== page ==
The Wikipedia entry just gets more and more nightmarish:
At the time, Mrs. Crouch, a farmer’s wife, was making soap on her porch when she reported seeing the meat pieces fall from the sky. She said she was 40 steps from her house when the meat started to slap the ground. The meat looked gristly, according to Mrs. Crouch. Mrs. Crouch and her husband believed the event signified a sign from God. A similar event was later reported in Europe. The phenomenon was reported by Scientific American, The New York Times, and several other publications at the time.
Most of the pieces were approximately 2 by 2 inches (5 cm × 5 cm); at least one was 4 by 4 inches (10 cm × 10 cm). The meat appeared to be beef, but according to the first report in Scientific American, two gentlemen who tasted it judged it to be lamb or deer. B. F. Ellington, a local hunter, identified it as bear meat. Writing in the Sanitarian, Leopold Brandeis identified the substance as Nostoc, a type of cyanobacteria. Brandeis gave the meat sample to the Newark Scientific Association for further analysis, leading to a letter from Dr. Allan McLane Hamilton appearing in the Medical Record and stating the meat had been identified as lung tissue from either a horse or a human infant, "the structure of the organ in these two cases being almost identical." The composition of this sample was backed up by further analysis, with two samples of the meat being identified as lung tissue, three as muscle, and two as cartilage.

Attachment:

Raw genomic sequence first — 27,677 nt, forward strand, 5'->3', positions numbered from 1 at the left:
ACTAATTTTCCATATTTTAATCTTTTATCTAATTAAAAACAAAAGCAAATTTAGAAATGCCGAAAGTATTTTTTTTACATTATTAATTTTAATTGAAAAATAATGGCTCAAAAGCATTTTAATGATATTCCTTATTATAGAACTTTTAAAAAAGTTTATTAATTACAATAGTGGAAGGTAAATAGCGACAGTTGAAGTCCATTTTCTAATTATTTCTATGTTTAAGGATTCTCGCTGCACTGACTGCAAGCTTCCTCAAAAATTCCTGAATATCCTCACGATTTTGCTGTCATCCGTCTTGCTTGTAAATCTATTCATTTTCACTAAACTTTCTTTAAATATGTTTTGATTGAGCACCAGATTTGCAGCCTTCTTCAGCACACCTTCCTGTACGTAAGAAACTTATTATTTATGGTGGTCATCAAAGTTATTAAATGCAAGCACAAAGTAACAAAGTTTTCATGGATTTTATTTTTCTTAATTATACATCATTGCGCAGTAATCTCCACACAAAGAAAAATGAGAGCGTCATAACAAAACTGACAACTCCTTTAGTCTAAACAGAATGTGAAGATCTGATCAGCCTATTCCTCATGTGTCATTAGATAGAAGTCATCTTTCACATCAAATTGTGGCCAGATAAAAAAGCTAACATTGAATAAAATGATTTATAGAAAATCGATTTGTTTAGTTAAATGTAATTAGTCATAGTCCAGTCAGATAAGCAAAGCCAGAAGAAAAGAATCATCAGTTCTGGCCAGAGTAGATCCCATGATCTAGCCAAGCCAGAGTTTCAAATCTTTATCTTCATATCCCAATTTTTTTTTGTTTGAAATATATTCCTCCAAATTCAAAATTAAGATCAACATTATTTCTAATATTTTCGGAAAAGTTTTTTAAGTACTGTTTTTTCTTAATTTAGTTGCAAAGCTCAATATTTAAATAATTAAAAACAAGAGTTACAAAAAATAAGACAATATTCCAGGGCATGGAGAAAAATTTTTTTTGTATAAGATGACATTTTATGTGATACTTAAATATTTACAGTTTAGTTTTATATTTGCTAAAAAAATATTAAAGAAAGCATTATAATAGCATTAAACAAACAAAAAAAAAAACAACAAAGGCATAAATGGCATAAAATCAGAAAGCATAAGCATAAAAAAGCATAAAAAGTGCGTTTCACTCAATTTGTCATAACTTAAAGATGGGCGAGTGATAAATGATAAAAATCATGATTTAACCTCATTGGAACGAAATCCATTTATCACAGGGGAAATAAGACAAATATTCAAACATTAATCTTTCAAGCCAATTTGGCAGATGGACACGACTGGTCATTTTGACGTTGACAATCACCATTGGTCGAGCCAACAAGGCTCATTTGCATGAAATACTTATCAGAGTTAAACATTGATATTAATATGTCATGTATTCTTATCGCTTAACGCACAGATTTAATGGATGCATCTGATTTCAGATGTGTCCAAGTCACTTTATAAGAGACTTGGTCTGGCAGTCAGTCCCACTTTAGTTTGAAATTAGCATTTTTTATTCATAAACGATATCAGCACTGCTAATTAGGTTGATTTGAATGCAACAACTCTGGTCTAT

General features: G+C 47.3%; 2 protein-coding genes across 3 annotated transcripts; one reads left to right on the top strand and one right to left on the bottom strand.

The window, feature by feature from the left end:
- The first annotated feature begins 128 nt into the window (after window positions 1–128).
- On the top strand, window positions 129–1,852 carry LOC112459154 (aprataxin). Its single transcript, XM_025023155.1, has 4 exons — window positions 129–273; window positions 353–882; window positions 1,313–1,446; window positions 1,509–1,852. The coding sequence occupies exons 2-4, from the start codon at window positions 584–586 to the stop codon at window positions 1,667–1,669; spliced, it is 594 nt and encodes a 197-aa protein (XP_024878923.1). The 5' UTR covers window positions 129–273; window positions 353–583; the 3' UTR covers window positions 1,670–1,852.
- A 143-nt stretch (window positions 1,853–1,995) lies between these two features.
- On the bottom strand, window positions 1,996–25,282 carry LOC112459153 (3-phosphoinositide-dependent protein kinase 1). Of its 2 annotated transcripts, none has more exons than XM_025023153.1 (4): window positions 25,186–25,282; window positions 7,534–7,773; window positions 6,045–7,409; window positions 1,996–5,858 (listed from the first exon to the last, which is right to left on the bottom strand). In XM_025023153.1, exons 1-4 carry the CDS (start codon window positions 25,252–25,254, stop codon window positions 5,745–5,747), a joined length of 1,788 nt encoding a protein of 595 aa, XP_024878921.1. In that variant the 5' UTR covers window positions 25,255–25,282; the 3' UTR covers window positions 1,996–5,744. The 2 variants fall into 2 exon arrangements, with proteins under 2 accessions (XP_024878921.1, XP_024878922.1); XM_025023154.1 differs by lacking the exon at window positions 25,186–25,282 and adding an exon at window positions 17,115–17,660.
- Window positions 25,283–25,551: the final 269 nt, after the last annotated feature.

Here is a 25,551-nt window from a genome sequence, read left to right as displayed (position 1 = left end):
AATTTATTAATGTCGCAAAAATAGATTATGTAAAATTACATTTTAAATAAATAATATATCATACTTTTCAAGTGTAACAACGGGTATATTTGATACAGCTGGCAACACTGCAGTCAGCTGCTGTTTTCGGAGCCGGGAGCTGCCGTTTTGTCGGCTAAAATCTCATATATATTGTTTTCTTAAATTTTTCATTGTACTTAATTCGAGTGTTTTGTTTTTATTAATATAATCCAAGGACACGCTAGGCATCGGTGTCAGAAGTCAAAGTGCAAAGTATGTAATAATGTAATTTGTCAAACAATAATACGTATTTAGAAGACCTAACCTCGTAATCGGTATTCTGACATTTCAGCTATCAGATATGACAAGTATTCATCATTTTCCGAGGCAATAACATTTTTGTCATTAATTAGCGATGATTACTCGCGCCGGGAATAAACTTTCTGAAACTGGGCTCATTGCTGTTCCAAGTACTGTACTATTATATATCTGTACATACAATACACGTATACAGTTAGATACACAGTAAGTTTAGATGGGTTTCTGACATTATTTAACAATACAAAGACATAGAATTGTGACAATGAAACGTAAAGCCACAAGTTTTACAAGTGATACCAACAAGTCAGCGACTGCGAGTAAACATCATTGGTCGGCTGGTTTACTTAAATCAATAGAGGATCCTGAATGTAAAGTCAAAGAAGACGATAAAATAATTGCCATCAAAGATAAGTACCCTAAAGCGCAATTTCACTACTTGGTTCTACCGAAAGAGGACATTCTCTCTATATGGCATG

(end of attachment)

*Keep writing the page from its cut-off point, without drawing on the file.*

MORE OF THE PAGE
Brandeis's Nostoc theory relied on the fact that Nostoc expands into a clear jelly-like mass when rain falls on it, often giving the sense that it was falling with the rain. Charles Fort noted in his first book, The Book of the Damned, that there had been no rain. Locals favored the explanation that the meat was vomited up by buzzards, "who, as is their custom, seeing one of their companions disgorge himself, immediately followed suit."